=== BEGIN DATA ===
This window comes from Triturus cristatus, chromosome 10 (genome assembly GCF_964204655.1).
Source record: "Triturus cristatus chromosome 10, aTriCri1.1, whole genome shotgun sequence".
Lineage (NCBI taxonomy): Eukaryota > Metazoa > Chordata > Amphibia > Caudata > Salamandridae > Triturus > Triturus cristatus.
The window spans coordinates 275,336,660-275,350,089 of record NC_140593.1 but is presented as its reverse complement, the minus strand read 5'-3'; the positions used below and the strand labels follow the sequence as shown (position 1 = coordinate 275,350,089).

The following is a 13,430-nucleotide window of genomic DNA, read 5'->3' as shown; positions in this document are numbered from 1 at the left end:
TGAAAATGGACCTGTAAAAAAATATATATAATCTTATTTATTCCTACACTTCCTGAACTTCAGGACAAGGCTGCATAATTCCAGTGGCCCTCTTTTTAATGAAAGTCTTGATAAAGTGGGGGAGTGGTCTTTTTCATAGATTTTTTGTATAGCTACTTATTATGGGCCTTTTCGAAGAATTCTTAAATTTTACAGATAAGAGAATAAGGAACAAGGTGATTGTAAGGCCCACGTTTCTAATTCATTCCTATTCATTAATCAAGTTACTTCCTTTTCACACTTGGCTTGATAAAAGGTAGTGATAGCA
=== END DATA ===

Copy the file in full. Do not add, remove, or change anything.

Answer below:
This window comes from Triturus cristatus, chromosome 10 (genome assembly GCF_964204655.1).
Source record: "Triturus cristatus chromosome 10, aTriCri1.1, whole genome shotgun sequence".
Lineage (NCBI taxonomy): Eukaryota > Metazoa > Chordata > Amphibia > Caudata > Salamandridae > Triturus > Triturus cristatus.
The window spans coordinates 275,336,660-275,350,089 of record NC_140593.1 but is presented as its reverse complement, the minus strand read 5'-3'; the positions used below and the strand labels follow the sequence as shown (position 1 = coordinate 275,350,089).

The following is a 13,430-nucleotide window of genomic DNA, read 5'->3' as shown; positions in this document are numbered from 1 at the left end:
TGAAAATGGACCTGTAAAAAAATATATATAATCTTATTTATTCCTACACTTCCTGAACTTCAGGACAAGGCTGCATAATTCCAGTGGCCCTCTTTTTAATGAAAGTCTTGATAAAGTGGGGGAGTGGTCTTTTTCATAGATTTTTTGTATAGCTACTTATTATGGGCCTTTTCGAAGAATTCTTAAATTTTACAGATAAGAGAATAAGGAACAAGGTGATTGTAAGGCCCACGTTTCTAATTCATTCCTATTCATTAATCAAGTTACTTCCTTTTCACACTTGGCTTGATAAAAGGTAGTGATAGCA